Social Work in a Digital Society and over 2 million other books are available for Amazon Kindle . Learn more

Sign in to turn on 1-Click ordering.
Trade in Yours
For a 4.83 Gift Card
Trade in
More Buying Choices
Have one to sell? Sell yours here
Sorry, this item is not available in
Image not available for
Image not available

Start reading Social Work in a Digital Society on your Kindle in under a minute.

Don't have a Kindle? Get your Kindle here, or download a FREE Kindle Reading App.

Social Work in a Digital Society (Transforming Social Work Practice Series) [Paperback]

Sue Watling , Jim Rogers
5.0 out of 5 stars  See all reviews (1 customer review)
RRP: 27.99
Price: 26.99 & FREE Delivery in the UK. Details
You Save: 1.00 (4%)
o o o o o o o o o o o o o o o o o o o o o o o o o o o o o o o o o o o o o o o o o o o o o o o o o o o o o o o o o o o o o o o o
In stock.
Dispatched from and sold by Amazon. Gift-wrap available.
Want it tomorrow, 30 July? Choose Express delivery at checkout. Details


Amazon Price New from Used from
Kindle Edition 25.64  
Hardcover 78.24  
Paperback 26.99  
Trade In this Item for up to 4.83
Trade in Social Work in a Digital Society (Transforming Social Work Practice Series) for an Amazon Gift Card of up to 4.83, which you can then spend on millions of items across the site. Trade-in values may vary (terms apply). Learn more

Book Description

18 May 2012 0857256777 978-0857256775 1
This book will help students develop their understanding of how the internet is impacting on social work education and practice in 21st century. Essential reading for students interested in the influence of digital technology and social media, including the impact of digital divides, this book looks at how the value-base of social work can have a positive effect on service users and carers who engage with digital services.

Product details

  • Paperback: 176 pages
  • Publisher: Learning Matters; 1 edition (18 May 2012)
  • Language: English
  • ISBN-10: 0857256777
  • ISBN-13: 978-0857256775
  • Product Dimensions: 24 x 17 x 1 cm
  • Average Customer Review: 5.0 out of 5 stars  See all reviews (1 customer review)
  • Amazon Bestsellers Rank: 1,158,332 in Books (See Top 100 in Books)
  • See Complete Table of Contents

More About the Author

Discover books, learn about writers, and more.

Product Description

About the Author

Sue Watling has 20 years experience of supporting access to digital environments in a range of areas, including Adult and Community Education and Social Services. For the past decade she has worked within higher education and watched with interest the increasing incursion of the Internet and digitisation of learning resources. Currently located in the University of Lincoln’s Centre for Educational Research and Development, she supports the institutional development of inclusive digital content with a particular interest in raising staff and student awareness of digital divides.

Jim Rogers is currently a senior lecturer at the University of Lincoln in the Hull School of Social Work. He teaches on a range of modules on both undergraduate and post qualifying social programmes. He has been responsible for several years for co-ordinating the first year of the BSc Social work programme and has also developed several new programmes of study including a Certificate in the Mental Health and Well Being of Older People and a Best Interests Assessor Programme at PQ level. Jim's research interests are in the fields of mental health and also in complementary therapies.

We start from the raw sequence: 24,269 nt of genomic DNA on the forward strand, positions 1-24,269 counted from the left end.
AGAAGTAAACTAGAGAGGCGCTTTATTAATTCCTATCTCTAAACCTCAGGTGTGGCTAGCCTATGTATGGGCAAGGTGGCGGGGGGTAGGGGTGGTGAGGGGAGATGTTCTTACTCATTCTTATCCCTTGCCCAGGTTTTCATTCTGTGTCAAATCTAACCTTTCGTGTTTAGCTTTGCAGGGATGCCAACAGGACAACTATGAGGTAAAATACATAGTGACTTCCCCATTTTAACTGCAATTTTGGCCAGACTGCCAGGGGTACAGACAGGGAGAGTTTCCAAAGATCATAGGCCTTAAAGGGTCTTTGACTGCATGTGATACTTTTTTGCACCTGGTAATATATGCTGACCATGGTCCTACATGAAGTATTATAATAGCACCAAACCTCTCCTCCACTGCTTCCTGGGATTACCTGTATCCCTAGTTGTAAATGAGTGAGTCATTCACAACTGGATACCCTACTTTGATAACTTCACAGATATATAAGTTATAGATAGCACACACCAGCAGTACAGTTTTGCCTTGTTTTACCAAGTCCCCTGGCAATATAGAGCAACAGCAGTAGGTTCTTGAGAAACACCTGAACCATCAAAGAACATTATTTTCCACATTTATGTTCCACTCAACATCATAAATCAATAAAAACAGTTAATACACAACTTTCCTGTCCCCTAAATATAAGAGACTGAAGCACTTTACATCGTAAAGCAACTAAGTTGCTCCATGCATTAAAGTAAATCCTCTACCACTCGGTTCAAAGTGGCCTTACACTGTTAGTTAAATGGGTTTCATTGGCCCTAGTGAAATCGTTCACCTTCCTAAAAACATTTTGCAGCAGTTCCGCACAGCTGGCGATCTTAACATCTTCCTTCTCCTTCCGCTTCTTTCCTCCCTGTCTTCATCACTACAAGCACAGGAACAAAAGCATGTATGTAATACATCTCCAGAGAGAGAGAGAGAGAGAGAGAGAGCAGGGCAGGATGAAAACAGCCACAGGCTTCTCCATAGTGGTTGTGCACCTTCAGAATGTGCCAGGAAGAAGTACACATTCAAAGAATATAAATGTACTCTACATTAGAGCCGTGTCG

Inside This Book (Learn More)
Browse Sample Pages
Front Cover | Copyright | Table of Contents | Excerpt | Index
Search inside this book:

Customer Reviews

4 star
3 star
2 star
1 star
5.0 out of 5 stars
5.0 out of 5 stars
Most Helpful Customer Reviews
5.0 out of 5 stars A very helpful text 12 Sep 2012
Once I started reading this book I realised how much I didn't know about digital technology and its potential use in social work. The book covers a wide range of topics from the digital divide (how people can be marginalised when excluded from technology) through to ideas for helping people to use IT. The section on `digital footprints' really made me think about the trails we leave every time we use the internet - and who else is able to follow these markers. Net etiquette is covered well and the book made me think about how using social network sites may unwittingly offer a large amount of personal information to other people - service-users for instance, and all the ethics and boundaries associated with this.

There are some very good suggestions for assistive technologies (such as digital equipment which can support people in their own home) and websites which could be really useful when working with service-users. Digital tools for learning are also covered well with a detailed description of the minimum standards of IT knowledge required for successfully completing the social work degree (including the QAA benchmarks and the new Professional Capabilities Framework).

I found the book stimulating and thought provoking and would say definitely read it before going out on placement. At the least it will stop you from embarrassing yourself in front of service-users and it will also arm you with up-to-date techniques of supporting people with information technology.
Comment | 
Was this review helpful to you?
Search Customer Reviews
Only search this product's reviews

Customer Discussions

This product's forum
Discussion Replies Latest Post
No discussions yet

Ask questions, Share opinions, Gain insight
Start a new discussion
First post:
Prompts for sign-in

Search Customer Discussions
Search all Amazon discussions

Look for similar items by category